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I've recently attended some security meetups where I live to provide solidarity and support to my friends presenting. One common thread among all of the meetings I've been to is the frustration with user's security. More plainly: “What should I be doing to ensure that my user base is secure using X?” There are always multiple propositions in response to this problem, generally under a mantra of educating the populous on security.
The most frustrating of the recommendations speakers had raised was with the prospect of child upbringing. That parents needed to teach their children to be secure in their online dealings. This always comes across as a how rather than a why. Which means regardless of your intentions, you will come across as patronizing or suspicious.
To explain this in a more tangible way:
Despite hearing messages like this from everyone around me, and even seeing it seep in media intended for younger viewers, I feel like these messages are approaching information security in all the wrong ways. Firstly, because parents are generally less likely to practice proper operational security than their children. Secondly, telling others to watch what they post online is ineffective because humans already have an innate sense of privacy. People generally are aware what they are posting online. What they are not aware of is the nature of computers.
Yes, there are creepy people that are worth spending time obfuscating yourself from. Yes, you have no agency in removing your online presence after you've put your information online. I get it, your kids probably get it, they just don't care. It takes a lot of time and effort to be secure online, and most people don't really care enough to do so. How many of your passwords on various sites are the same? Why? Because it's inconvenient for most people to remember things. They don't know that there are easier alternatives. They don't know not because their parents never told them to be safe online, but because security is hard.
Here is a video that I came across that perfectly exemplifies this. This video is categorically wrong on multiple levels, and people that watch it might be inconveniencing themselves for no good reason under the guise that they are more secure. When in reality, they are just wasting time and effort.
Warning: wrongness and swears ahead.
That video is sitting ~3.5 million views and a very high approval rating, and I can't help but get frustrated knowing that even when people are trying to help they just make everyone else's life harder for no good reason.
If you are interested in security online, great! You already know everything that is wrong with that.
If however, you could care less, here is my explanation about why you might want to look into it yourself. If I have made an engaging enough post, try to find out for yourself why storing your passwords in folder hell only wastes your time.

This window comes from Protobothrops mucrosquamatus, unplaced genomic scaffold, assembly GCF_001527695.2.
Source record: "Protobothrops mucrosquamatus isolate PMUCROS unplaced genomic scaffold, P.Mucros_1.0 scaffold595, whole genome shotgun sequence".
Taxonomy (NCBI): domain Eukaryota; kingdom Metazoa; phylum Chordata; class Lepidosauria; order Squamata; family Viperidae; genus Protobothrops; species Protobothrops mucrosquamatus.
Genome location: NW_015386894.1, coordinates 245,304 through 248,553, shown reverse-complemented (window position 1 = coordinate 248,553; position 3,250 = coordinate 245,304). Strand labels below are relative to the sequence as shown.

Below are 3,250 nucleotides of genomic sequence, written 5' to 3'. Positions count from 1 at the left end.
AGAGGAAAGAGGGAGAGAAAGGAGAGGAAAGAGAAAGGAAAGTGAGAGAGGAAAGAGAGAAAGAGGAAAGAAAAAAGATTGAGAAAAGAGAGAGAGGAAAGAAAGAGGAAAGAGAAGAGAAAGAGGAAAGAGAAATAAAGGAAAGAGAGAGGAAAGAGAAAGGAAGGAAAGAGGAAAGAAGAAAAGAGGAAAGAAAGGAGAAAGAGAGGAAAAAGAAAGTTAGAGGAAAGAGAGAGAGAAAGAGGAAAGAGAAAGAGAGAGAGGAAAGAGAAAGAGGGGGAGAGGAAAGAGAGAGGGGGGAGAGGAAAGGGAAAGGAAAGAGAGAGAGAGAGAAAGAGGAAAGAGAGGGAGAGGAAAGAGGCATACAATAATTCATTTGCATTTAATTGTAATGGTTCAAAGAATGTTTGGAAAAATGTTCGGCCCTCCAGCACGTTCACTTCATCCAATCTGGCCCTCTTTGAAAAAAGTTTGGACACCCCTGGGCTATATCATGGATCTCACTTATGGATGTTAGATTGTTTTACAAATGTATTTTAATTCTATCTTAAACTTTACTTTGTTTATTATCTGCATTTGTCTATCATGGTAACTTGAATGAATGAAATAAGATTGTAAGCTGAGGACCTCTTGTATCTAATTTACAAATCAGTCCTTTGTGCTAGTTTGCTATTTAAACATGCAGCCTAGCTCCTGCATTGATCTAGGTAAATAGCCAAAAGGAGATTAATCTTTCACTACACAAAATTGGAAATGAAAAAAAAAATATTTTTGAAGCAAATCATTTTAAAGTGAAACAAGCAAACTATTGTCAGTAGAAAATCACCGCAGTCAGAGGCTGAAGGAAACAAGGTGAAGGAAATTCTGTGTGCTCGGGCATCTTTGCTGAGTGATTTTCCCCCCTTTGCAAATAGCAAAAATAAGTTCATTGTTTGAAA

I don't recall a single point where my parents told me that the internet was a place where I should be hesitant to post personal information. Yet, I make my living as an information security engineer. My day to day is filled with mental exercises in retaining sensitive information as well as routes to exfiltrate information from others. And although I am certainly not an expert, (I wouldn't be comfortable calling myself par at this point.) I have never needed to be told: “Don't post things you don't want to be public on the internet!”
This nature of withholding things we deem personal is somewhat innate. This is really basic stuff, but hear me out. Once we become of age, and we cover our bodies with clothing with some expectation that others might react in ways we don't desire. In the same way, we don't tell everyone everything we are ashamed of in our first encounters. Providing personal things to others places you at a higher risk of being physically or emotionally hurt. It takes an underlying trust with others before we are willing to open up.
This is not to say that I don't see my friends and peers struggle with trust online. Regardless of the nature of the latest security leak, or the near constant news coverage showing us that we are being surveyed by our own governments, people seem to forget and regress to their regular routines within a few weeks. Worse yet, people seem to be arriving at the conclusion that our security no longer exists and we must face the inevitable fate that all our information will be public eventually.
The more I discuss information security to others, I find people are operating under some false assumptions:
Computer systems do not treat users as individuals as we do. This is merely the nature of the computers. They are unfeeling. Your information is no different to them than any other byte on the system. Apart from maintaining an operational state, computers will allow their owners to do most anything. Anything you present to your computer can be indexed, categorized and searched.